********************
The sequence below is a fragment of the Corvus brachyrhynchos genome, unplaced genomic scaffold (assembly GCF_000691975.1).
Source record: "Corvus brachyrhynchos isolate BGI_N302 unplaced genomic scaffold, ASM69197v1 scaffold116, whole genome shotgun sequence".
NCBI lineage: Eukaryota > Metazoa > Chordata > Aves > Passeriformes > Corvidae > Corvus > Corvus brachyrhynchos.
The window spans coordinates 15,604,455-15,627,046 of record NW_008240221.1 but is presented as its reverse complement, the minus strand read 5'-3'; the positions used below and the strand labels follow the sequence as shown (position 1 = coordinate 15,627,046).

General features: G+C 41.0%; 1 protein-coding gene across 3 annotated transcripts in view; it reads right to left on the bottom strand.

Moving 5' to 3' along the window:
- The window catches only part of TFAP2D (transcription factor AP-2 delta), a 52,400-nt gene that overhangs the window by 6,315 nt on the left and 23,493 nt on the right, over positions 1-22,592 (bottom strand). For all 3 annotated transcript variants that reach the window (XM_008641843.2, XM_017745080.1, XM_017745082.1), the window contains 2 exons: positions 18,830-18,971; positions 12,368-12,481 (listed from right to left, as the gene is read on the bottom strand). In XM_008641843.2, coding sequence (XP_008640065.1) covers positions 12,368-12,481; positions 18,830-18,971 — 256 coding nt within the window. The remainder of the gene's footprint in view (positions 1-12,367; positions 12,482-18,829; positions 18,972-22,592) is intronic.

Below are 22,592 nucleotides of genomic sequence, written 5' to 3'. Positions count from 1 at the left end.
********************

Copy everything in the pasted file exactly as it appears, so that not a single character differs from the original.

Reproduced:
The sequence below is a fragment of the Corvus brachyrhynchos genome, unplaced genomic scaffold (assembly GCF_000691975.1).
Source record: "Corvus brachyrhynchos isolate BGI_N302 unplaced genomic scaffold, ASM69197v1 scaffold116, whole genome shotgun sequence".
NCBI lineage: Eukaryota > Metazoa > Chordata > Aves > Passeriformes > Corvidae > Corvus > Corvus brachyrhynchos.
The window spans coordinates 15,604,455-15,627,046 of record NW_008240221.1 but is presented as its reverse complement, the minus strand read 5'-3'; the positions used below and the strand labels follow the sequence as shown (position 1 = coordinate 15,627,046).

General features: G+C 41.0%; 1 protein-coding gene across 3 annotated transcripts in view; it reads right to left on the bottom strand.

Moving 5' to 3' along the window:
- The window catches only part of TFAP2D (transcription factor AP-2 delta), a 52,400-nt gene that overhangs the window by 6,315 nt on the left and 23,493 nt on the right, over positions 1-22,592 (bottom strand). For all 3 annotated transcript variants that reach the window (XM_008641843.2, XM_017745080.1, XM_017745082.1), the window contains 2 exons: positions 18,830-18,971; positions 12,368-12,481 (listed from right to left, as the gene is read on the bottom strand). In XM_008641843.2, coding sequence (XP_008640065.1) covers positions 12,368-12,481; positions 18,830-18,971 — 256 coding nt within the window. The remainder of the gene's footprint in view (positions 1-12,367; positions 12,482-18,829; positions 18,972-22,592) is intronic.

Below are 22,592 nucleotides of genomic sequence, written 5' to 3'. Positions count from 1 at the left end.